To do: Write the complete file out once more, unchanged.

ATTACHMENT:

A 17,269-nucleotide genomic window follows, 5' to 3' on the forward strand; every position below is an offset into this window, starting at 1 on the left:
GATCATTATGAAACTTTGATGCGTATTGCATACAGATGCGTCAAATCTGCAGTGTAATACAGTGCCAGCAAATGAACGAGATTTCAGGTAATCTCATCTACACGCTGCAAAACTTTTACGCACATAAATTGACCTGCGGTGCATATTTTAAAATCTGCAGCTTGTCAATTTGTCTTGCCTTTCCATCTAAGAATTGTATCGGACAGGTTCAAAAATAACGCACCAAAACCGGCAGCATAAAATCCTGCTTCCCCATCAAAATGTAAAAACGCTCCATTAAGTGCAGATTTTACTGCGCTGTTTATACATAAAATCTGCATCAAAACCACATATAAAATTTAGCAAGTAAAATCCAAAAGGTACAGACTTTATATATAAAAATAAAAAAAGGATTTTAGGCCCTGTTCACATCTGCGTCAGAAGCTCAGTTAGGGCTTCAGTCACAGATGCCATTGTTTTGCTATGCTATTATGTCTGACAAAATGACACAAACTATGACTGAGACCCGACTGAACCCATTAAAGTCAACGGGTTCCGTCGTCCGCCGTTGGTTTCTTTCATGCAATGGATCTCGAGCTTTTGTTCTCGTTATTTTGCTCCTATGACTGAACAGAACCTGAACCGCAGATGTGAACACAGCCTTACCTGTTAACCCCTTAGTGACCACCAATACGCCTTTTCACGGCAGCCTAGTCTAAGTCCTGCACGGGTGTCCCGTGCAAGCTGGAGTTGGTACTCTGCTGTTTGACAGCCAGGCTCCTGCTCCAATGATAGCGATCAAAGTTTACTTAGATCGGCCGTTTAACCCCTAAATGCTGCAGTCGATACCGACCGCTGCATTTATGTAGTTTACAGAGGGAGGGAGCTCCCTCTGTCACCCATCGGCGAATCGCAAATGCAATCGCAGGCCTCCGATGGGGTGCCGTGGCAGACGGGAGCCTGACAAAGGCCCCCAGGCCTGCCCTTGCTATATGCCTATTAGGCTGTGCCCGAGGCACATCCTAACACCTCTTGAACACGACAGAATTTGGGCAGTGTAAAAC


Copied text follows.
A 17,269-nucleotide genomic window follows, 5' to 3' on the forward strand; every position below is an offset into this window, starting at 1 on the left:
GATCATTATGAAACTTTGATGCGTATTGCATACAGATGCGTCAAATCTGCAGTGTAATACAGTGCCAGCAAATGAACGAGATTTCAGGTAATCTCATCTACACGCTGCAAAACTTTTACGCACATAAATTGACCTGCGGTGCATATTTTAAAATCTGCAGCTTGTCAATTTGTCTTGCCTTTCCATCTAAGAATTGTATCGGACAGGTTCAAAAATAACGCACCAAAACCGGCAGCATAAAATCCTGCTTCCCCATCAAAATGTAAAAACGCTCCATTAAGTGCAGATTTTACTGCGCTGTTTATACATAAAATCTGCATCAAAACCACATATAAAATTTAGCAAGTAAAATCCAAAAGGTACAGACTTTATATATAAAAATAAAAAAAGGATTTTAGGCCCTGTTCACATCTGCGTCAGAAGCTCAGTTAGGGCTTCAGTCACAGATGCCATTGTTTTGCTATGCTATTATGTCTGACAAAATGACACAAACTATGACTGAGACCCGACTGAACCCATTAAAGTCAACGGGTTCCGTCGTCCGCCGTTGGTTTCTTTCATGCAATGGATCTCGAGCTTTTGTTCTCGTTATTTTGCTCCTATGACTGAACAGAACCTGAACCGCAGATGTGAACACAGCCTTACCTGTTAACCCCTTAGTGACCACCAATACGCCTTTTCACGGCAGCCTAGTCTAAGTCCTGCACGGGTGTCCCGTGCAAGCTGGAGTTGGTACTCTGCTGTTTGACAGCCAGGCTCCTGCTCCAATGATAGCGATCAAAGTTTACTTAGATCGGCCGTTTAACCCCTAAATGCTGCAGTCGATACCGACCGCTGCATTTATGTAGTTTACAGAGGGAGGGAGCTCCCTCTGTCACCCATCGGCGAATCGCAAATGCAATCGCAGGCCTCCGATGGGGTGCCGTGGCAGACGGGAGCCTGACAAAGGCCCCCAGGCCTGCCCTTGCTATATGCCTATTAGGCTGTGCCCGAGGCACATCCTAACACCTCTTGAACACGACAGAATTTGGGCAGTGTAAAAC